MPI is the de-facto standard for HPC. The 2.0 standard specifies bindings for Fortran, C and C++. However, they clearly lack of high-level abstractions such are OO encapsulation or simple portability in heterogeneous platforms, i.e. distributed sets of different CPUs, possibly interconnected by different networks.
Nearly all current, modern languages, have developed extensions such as to enable their use with MPI: this is the case of Java (JavaMPI, MPIJava), Python (pympi), Perl or Ruby. As far as C# is concerned, the Open Systems Laboratory at Indiana University has proposed both a low-level binding (strongly inspired by the C++ binding) and a high-level one, called MPI.NET (see Willcock, J., Lumsdaine, A., Robison., A.: Using mpi with c# and the common language infrastructure. Concurrency and Computation: Practice and Experience 17(7-8) (2005) 895–917).
The C# binding is relatively straightforward. Each object of C# bindings contains the underlying C representation of the MPI object. Similarly, the high-level objects in the MPI.NET are usually containers of underlying MPI objects. According to the referenced article, the performance of the current MPI binding of C# is reasonnable. However, the implementation and the tests have only be partial and did not cover collective communication, one of the key features of MPI, neither do they cover non-blocking communication or other advanced features of MPI such as the use of non-native, used-defined datatypes.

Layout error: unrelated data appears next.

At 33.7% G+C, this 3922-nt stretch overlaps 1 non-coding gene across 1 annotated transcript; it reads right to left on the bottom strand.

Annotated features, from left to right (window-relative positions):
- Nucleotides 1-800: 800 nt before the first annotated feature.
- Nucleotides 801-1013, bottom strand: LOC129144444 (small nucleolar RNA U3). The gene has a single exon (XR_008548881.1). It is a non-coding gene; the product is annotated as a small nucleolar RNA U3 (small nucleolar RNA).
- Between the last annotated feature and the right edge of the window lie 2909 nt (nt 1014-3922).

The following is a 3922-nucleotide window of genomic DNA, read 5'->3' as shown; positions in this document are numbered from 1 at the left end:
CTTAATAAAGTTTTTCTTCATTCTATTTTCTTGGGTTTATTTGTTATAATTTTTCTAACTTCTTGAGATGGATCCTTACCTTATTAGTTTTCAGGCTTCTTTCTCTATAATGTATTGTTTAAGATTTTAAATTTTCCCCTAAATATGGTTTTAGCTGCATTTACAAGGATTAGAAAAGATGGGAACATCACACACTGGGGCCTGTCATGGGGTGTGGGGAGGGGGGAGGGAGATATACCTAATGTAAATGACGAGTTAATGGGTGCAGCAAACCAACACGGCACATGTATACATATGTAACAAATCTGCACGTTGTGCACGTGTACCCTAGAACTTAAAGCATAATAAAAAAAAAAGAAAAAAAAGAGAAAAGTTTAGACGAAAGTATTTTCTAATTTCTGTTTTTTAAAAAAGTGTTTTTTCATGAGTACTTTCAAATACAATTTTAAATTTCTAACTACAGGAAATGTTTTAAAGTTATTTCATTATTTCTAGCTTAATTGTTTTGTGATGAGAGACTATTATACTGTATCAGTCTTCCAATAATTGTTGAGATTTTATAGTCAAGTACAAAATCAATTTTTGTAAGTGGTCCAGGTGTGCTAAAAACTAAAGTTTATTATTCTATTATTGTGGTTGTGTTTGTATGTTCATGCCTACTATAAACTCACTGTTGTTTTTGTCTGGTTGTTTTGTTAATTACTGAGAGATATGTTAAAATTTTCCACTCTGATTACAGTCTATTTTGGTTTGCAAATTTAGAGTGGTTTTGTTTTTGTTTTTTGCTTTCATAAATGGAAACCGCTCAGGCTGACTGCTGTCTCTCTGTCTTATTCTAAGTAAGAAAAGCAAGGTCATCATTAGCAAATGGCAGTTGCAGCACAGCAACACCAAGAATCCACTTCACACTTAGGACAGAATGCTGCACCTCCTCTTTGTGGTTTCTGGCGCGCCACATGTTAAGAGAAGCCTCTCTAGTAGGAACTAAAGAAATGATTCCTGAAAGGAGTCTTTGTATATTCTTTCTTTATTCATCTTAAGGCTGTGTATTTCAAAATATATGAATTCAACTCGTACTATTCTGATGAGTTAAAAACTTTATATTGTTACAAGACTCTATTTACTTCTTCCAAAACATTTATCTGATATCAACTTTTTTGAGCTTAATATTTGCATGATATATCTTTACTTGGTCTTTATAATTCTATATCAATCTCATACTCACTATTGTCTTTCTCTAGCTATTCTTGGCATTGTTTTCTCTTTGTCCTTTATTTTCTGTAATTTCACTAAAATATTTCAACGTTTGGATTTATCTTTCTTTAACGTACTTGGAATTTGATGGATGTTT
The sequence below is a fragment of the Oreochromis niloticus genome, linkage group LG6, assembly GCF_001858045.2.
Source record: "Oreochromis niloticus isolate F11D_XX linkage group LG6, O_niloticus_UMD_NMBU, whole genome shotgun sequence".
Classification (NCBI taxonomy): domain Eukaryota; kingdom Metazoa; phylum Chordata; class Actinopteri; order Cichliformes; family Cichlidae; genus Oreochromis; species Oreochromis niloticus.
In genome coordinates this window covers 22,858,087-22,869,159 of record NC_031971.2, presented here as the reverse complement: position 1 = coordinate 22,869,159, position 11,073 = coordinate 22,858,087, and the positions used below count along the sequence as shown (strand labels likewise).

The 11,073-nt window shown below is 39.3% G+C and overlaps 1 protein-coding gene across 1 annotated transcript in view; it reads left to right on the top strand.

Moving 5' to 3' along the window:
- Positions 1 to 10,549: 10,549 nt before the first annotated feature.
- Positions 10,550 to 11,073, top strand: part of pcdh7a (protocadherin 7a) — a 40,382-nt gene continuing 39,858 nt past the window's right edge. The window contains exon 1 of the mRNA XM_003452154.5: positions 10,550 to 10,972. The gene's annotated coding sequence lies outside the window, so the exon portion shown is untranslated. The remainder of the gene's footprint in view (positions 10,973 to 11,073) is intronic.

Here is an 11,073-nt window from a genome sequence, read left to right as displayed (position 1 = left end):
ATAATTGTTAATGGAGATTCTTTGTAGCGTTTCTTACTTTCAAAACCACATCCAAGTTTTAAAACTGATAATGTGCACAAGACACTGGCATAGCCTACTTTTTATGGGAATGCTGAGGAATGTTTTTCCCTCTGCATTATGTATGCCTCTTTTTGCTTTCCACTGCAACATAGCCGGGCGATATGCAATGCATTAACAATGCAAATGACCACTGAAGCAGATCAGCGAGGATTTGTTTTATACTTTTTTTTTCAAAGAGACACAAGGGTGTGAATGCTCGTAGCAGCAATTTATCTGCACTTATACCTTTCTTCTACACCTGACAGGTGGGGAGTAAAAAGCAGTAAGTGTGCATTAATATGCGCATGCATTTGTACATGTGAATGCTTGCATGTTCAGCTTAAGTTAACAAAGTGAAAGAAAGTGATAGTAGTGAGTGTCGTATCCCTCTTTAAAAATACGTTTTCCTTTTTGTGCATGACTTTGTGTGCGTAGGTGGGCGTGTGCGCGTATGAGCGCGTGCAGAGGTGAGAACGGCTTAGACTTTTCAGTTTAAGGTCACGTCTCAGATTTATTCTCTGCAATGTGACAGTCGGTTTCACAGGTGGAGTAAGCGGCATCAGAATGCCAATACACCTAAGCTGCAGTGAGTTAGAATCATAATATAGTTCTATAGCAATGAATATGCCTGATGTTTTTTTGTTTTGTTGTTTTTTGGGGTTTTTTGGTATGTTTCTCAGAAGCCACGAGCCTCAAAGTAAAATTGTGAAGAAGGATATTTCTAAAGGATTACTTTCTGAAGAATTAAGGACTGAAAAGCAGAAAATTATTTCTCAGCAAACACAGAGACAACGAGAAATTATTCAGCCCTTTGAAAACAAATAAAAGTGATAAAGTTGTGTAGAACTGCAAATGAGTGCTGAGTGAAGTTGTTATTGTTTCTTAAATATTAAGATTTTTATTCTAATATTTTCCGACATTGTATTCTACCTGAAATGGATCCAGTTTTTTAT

The goals of this project would be to build upon MPI.NET in order to complement it with the features that are missing, mainly regarding collective communication. Either they could benefit from C# native support for such communication, either they could be programmed on top of the provided MPI_Send/MPI_Recv encapsulations. C# and .NET features such as fault tolerance or dynamicity support would be studied, in other to turn the MPI# implementation robust in large, dynamic and heterogeneous platforms.